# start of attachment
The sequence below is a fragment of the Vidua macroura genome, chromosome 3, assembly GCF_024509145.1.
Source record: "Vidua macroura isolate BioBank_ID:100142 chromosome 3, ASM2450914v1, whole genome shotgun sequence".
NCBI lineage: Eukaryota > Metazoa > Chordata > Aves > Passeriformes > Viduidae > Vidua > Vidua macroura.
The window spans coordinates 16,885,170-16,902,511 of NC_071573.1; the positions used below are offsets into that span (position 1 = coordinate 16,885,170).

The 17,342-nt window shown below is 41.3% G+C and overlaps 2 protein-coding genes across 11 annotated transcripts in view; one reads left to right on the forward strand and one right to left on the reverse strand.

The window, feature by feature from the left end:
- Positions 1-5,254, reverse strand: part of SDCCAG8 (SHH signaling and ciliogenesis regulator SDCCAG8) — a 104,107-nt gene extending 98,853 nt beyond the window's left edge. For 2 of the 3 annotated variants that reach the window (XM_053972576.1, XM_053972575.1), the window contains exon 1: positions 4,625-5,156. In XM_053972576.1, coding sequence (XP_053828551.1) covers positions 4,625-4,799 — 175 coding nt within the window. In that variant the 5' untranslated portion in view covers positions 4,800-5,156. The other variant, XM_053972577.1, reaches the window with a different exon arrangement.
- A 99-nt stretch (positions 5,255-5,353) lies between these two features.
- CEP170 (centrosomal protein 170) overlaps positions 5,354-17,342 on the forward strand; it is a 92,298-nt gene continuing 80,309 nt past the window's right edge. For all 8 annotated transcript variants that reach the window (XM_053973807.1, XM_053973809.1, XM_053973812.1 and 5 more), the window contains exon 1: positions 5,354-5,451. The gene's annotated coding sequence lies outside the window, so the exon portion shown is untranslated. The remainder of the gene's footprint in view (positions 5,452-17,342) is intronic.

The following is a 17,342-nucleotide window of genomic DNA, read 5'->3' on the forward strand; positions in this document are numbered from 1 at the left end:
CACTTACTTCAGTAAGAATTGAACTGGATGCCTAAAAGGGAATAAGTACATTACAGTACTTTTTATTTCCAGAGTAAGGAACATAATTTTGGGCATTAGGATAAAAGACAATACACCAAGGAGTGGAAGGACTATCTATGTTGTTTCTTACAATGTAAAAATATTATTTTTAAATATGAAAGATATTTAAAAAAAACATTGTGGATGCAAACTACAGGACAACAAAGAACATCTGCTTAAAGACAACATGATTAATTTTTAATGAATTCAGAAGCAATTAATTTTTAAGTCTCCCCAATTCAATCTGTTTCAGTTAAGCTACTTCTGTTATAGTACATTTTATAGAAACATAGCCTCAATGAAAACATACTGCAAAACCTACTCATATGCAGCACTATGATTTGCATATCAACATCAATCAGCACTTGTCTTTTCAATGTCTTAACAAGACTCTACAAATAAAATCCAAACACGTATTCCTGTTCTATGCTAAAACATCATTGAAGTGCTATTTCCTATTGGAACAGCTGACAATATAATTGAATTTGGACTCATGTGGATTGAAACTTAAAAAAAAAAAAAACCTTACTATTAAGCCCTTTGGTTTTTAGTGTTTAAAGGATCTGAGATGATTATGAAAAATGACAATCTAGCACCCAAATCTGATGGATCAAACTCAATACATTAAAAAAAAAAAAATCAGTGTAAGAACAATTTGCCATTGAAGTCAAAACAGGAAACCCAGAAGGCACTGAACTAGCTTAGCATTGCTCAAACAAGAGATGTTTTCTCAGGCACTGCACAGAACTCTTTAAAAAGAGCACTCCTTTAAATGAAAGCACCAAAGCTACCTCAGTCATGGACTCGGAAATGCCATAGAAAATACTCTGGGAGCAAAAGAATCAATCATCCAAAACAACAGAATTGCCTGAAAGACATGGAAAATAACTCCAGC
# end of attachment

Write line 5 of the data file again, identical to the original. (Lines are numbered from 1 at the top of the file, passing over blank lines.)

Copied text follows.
The 17,342-nt window shown below is 41.3% G+C and overlaps 2 protein-coding genes across 11 annotated transcripts in view; one reads left to right on the forward strand and one right to left on the reverse strand.